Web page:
Despite these potential benefits, there is great concern regarding the possible environmental impact the project could cause in Patagonia, which is considered by many Chileans to be a pristine “national treasure.”19 Anti-HidroAysén activists have been successful at mobilizing many Chileans since the government approved the project in May, spurring protests that have resulted in “28 police officers being injured and more than $100,000 in damage to public property . . . .”20 Polls show more than 60% of Chileans are opposed to the project.21
THE SHALE GAS REVOLUTION IN CHILE
Should the HidroAysén project survive the attacks waged by its detractors, Chile’s energy problems will be lessened but not solved entirely. More will be needed given the projected tripling of Chile’s demand for power over the next two decades.22
Part of the solution to Chile’s energy issues may come from shale gas. Chile is reported to have 64 tcf of technically recoverable shale gas.23 While this number is small in comparison to Argentina’s 774 tcf or the United States’ 862 tcf, it is still 640 years worth of Chile’s national consumption of natural gas at 2009 levels.24 Empresa Nacional del Petróleo, S.A. (ENAP), the Chilean state oil and gas company, has announced that permits for oil and gas exploration in Chile’s southern Magallanes region will require exploration of shale resources.25 The special operating permits, of which ENAP will hold a 30% to 50% interest, will require the exploration companies to allocate a certain amount of their budget to exploring for shale resources.26 Whether Chile’s shale gas can be economically exploited remains to be seen—the rugged terrain and extreme temperatures in the area may make production difficult—but the possibility of a domestic natural gas source in a country heretofore considered virtually barren of domestic hydrocarbons is an exciting development.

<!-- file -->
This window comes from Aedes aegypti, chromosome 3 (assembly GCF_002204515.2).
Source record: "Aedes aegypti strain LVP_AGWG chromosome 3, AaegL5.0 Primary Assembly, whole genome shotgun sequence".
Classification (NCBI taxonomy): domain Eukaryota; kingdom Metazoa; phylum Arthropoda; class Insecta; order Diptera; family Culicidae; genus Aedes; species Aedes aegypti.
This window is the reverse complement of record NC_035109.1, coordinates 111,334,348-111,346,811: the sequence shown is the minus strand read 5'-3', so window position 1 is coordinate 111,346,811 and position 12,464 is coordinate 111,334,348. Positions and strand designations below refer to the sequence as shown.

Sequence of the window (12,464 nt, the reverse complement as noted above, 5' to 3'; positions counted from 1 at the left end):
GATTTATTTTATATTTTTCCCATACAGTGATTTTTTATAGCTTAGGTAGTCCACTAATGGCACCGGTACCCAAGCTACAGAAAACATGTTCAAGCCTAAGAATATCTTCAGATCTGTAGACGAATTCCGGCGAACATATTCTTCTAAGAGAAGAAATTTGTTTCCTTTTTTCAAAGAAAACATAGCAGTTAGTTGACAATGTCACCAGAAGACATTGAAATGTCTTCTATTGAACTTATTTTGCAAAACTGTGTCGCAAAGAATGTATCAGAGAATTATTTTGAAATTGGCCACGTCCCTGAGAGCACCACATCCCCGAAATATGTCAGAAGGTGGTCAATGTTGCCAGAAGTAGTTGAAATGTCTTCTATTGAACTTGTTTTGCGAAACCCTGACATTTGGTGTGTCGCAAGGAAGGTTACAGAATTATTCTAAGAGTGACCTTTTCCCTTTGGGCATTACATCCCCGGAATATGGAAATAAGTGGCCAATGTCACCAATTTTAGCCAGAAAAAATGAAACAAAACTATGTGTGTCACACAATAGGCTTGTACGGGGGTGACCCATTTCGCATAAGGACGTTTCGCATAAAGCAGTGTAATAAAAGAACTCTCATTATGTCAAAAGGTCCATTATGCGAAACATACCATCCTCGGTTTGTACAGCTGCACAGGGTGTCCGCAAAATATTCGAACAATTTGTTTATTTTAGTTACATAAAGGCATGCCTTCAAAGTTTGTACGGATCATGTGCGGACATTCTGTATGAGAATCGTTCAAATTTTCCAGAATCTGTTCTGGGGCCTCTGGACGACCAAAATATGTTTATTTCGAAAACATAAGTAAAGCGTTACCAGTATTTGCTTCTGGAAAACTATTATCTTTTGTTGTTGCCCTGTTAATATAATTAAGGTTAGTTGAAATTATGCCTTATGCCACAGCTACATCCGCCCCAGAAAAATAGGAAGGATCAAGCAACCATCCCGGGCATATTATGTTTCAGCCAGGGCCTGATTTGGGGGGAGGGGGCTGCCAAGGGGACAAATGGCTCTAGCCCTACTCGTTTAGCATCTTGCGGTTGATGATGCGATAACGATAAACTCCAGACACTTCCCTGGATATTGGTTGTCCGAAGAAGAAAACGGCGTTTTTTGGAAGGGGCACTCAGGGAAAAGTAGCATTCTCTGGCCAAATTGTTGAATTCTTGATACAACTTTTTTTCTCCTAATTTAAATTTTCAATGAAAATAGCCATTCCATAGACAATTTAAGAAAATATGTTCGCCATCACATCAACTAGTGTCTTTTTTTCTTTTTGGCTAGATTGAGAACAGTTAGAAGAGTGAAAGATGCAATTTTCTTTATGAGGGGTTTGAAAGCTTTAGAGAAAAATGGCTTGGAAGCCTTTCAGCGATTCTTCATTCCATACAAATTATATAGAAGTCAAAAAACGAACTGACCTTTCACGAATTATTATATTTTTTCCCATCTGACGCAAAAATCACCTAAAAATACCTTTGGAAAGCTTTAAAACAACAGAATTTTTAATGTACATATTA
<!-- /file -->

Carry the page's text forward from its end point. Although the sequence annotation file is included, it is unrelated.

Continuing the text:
Not only might Chile be able to tap domestic reserves of shale gas, but the shale gas revolution in North America may also alleviate Chile’s energy shortage. Chile has two existing LNG terminals, Mejillones and Quintero27, and, when the forthcoming North American LNG export terminals are operational, cargos of relatively cheap shale gas-turned-LNG could be on their way to supplement Chile’s energy needs.28 Imports of LNG from North America (where the natural gas price is based on the Henry Hub index, instead of being linked to crude oil like it is in much of the world) could decrease gas prices in the Chilean market by 50%.29 It has been reported that GasAtacama is considering “[s]upply contracts of up to 20 years in length with a value in excess of U.S. $1.5 [billion]” with potential U.S. LNG exporters.30 The benefits of U.S. LNG, according to Araneda, include its independence from the international oil price and “the added advantage of having the U.S. as a provider, resolving the problem of security.”31
If Chile is going to continue its economic growth and development, it is going to have to find additional sources of energy. Concerns about security of supply, the environment and safety keep Argentine natural gas, coal and nuclear from being serious long-term solutions. Wind and solar may some day make an impact in Chile’s energy mix, but that day has yet to come. Further development of hydroelectric power is likely part of the solution, but, as the opposition to the HidroAysén project demonstrates, hydroelectric power is not without its drawbacks and additional energy sources will be needed to cover Chile’s rapidly growing demand for energy. Shale gas, whether in the form of North American LNG or domestic reserves, will likely play an important role in meeting this demand.